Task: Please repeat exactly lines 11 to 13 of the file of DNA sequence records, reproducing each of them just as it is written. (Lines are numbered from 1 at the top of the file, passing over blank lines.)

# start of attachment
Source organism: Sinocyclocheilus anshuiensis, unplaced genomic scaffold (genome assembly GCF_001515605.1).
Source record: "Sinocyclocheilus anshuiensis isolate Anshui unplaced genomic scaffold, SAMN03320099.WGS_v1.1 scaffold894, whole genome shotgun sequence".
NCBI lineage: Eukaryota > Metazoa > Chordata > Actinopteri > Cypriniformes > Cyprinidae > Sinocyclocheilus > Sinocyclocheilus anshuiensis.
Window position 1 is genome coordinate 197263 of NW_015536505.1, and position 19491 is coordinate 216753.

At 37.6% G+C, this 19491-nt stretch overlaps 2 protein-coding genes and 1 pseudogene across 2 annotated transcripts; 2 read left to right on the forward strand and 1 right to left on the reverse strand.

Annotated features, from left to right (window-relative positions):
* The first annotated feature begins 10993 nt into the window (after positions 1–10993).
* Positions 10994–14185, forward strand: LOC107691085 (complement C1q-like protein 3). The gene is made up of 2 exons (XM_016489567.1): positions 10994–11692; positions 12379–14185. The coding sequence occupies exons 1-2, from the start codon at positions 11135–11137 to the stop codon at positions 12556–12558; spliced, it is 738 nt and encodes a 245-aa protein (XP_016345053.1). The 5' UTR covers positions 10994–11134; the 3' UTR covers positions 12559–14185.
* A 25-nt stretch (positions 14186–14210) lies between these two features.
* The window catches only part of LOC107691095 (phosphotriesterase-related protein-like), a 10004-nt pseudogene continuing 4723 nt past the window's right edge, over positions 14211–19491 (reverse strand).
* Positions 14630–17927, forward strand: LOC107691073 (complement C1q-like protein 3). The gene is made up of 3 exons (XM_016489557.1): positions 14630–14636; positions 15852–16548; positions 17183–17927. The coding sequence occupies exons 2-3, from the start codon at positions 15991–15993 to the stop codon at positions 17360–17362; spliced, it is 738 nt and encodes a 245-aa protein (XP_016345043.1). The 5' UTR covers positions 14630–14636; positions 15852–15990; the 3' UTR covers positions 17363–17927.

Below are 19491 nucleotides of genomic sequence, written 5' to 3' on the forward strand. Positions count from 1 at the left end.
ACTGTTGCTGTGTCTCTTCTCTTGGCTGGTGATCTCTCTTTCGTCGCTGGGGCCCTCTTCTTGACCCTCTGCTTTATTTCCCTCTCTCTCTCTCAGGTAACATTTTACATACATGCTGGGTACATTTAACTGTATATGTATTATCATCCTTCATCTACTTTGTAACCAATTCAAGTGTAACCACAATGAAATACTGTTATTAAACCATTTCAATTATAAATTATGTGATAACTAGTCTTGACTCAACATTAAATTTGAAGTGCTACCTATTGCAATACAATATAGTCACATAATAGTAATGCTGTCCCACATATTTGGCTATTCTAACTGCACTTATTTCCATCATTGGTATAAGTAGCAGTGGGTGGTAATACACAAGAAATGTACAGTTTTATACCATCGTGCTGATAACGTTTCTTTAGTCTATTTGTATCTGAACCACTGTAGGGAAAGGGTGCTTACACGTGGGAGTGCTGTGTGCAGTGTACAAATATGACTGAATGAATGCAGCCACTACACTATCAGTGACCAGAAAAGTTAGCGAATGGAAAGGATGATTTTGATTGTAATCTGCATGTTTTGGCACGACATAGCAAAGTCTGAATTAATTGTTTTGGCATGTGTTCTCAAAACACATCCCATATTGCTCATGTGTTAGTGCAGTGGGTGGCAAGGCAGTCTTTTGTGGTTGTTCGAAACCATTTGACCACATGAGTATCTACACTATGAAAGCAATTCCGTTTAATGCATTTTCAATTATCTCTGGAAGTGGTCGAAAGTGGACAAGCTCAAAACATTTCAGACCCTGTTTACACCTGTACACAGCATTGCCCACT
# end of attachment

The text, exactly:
* Positions 14630–17927, forward strand: LOC107691073 (complement C1q-like protein 3). The gene is made up of 3 exons (XM_016489557.1): positions 14630–14636; positions 15852–16548; positions 17183–17927. The coding sequence occupies exons 2-3, from the start codon at positions 15991–15993 to the stop codon at positions 17360–17362; spliced, it is 738 nt and encodes a 245-aa protein (XP_016345043.1). The 5' UTR covers positions 14630–14636; positions 15852–15990; the 3' UTR covers positions 17363–17927.

Below are 19491 nucleotides of genomic sequence, written 5' to 3' on the forward strand. Positions count from 1 at the left end.
ACTGTTGCTGTGTCTCTTCTCTTGGCTGGTGATCTCTCTTTCGTCGCTGGGGCCCTCTTCTTGACCCTCTGCTTTATTTCCCTCTCTCTCTCTCAGGTAACATTTTACATACATGCTGGGTACATTTAACTGTATATGTATTATCATCCTTCATCTACTTTGTAACCAATTCAAGTGTAACCACAATGAAATACTGTTATTAAACCATTTCAATTATAAATTATGTGATAACTAGTCTTGACTCAACATTAAATTTGAAGTGCTACCTATTGCAATACAATATAGTCACATAATAGTAATGCTGTCCCACATATTTGGCTATTCTAACTGCACTTATTTCCATCATTGGTATAAGTAGCAGTGGGTGGTAATACACAAGAAATGTACAGTTTTATACCATCGTGCTGATAACGTTTCTTTAGTCTATTTGTATCTGAACCACTGTAGGGAAAGGGTGCTTACACGTGGGAGTGCTGTGTGCAGTGTACAAATATGACTGAATGAATGCAGCCACTACACTATCAGTGACCAGAAAAGTTAGCGAATGGAAAGGATGATTTTGATTGTAATCTGCATGTTTTGGCACGACATAGCAAAGTCTGAATTAATTGTTTTGGCATGTGTTCTCAAAACACATCCCATATTGCTCATGTGTTAGTGCAGTGGGTGGCAAGGCAGTCTTTTGTGGTTGTTCGAAACCATTTGACCACATGAGTATCTACACTATGAAAGCAATTCCGTTTAATGCATTTTCAATTATCTCTGGAAGTGGTCGAAAGTGGACAAGCTCAAAACATTTCAGACCCTGTTTACACCTGTACACAGCATTGCCCACT